« PreviousContinue »
How proud 'twould make a connoisseur
To have so beauteous a picture !
me, I own, it ill contents me
To have a copy, but torments me,
Unless I might possess, as well,
That copy's fair original.
THE FORSAKEN TO THE FAITHLESS.
I do not write to bid thee come unto me-
I will not pray thee spare my virgin fame:
Since I am won, 'tis useless now to woo me-
Undone I am, thou canst not more undo me.
Boast thy poor triumph o’er an empty name,
When she that shamed it sleeps in silent death;
For what is reputation but a bubble,
Blown up by Vanity's unthinking breath,-
A thing which few, with all their toil and trouble,
Can carry with them to their home, the grave.
Since men are fire, and we are as the stubble :
Men's faults are wink'd at-ours, alas ! seen double,
No pardon of the partial world I crave,
That still is Folly's mouth-piece, Custom's slave.
Not for my name I mourn—but thou hast ta’en
A dearer jewel—even my precious soul.
Nor thou, nor all the world, can give again
What I have thrown away! Tho' Time may roll
His centuries on, when I shall be forgotten,
Thy falsehood mute, and cold thy fickle lust,-
When this polluted body shall be rotten,
And, undistinguished, sleep with virgin dust,-
Tho' all may cease, the stars give o'er to shine,
Nor more be witness to that sin of mine,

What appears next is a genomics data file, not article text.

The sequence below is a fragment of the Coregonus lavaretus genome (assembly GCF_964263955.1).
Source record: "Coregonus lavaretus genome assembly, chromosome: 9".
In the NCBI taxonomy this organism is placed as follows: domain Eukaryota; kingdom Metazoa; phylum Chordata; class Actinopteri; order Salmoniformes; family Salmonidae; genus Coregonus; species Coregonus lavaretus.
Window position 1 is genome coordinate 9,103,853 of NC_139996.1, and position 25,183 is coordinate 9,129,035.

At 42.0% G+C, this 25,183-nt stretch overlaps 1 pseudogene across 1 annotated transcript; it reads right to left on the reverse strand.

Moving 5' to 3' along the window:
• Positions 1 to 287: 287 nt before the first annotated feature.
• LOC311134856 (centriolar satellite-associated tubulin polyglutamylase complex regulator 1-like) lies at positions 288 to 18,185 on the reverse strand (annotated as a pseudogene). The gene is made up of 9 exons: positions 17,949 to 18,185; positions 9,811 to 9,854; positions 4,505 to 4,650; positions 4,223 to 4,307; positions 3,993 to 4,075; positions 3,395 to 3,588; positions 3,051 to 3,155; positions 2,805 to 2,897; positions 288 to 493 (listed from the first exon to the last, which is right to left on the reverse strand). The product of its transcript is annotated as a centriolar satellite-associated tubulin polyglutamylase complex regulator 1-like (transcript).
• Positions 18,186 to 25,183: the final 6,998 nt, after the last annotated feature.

Still should I feel my unredeemed loss,
And ’mongst the blessed be a thing unblest ;
power that is can make me what I wasOh, might I then not be ! Oh, vain request !
TO THE MEMORY OF CANNING.
Early, but not untimely, Heaven recallid
To perfect bliss, thy pure, enlighten'd mind;
And tho' the new-born freedom of mankind
Is sick of fear to be again enthrall’d,
Since thou art gone ; and this fair island, wall’d
With the impregnable, unmaster'd sea,
Mourns with a widow's grief for loss of thee,-
Should we repine, as if thou wert installd
In Heaven too soon ? Nay, I will shed no tear.
Thy work is done. It was enough for thee
To own the glorious might of Liberty,
And cast away the bondage and the fear
Of rotten custom ; so the hope, which Fate
Snatch'd from thy life, thy Fame shall consummate.
SAY, What is Freedom? What the right of souls,
Which all who know are bound to keep, or die,
And who knows not, is dead? In vain ye pry
In musty archives, or retentive scrolls,
Charters and statutes, constitutions, rolls,
And remnants of the old world's history
These shew what has been, not what ought to be,
Or teach at best how wiser Time controuls
Man's futile purposes. As vain the search
Of restless factions, who, in lawless will,
Fix the foundations of a creedless church-
A lawless rule—an anarchy of ill.
But what is Freedom ? Rightly understood,
A universal license to be good.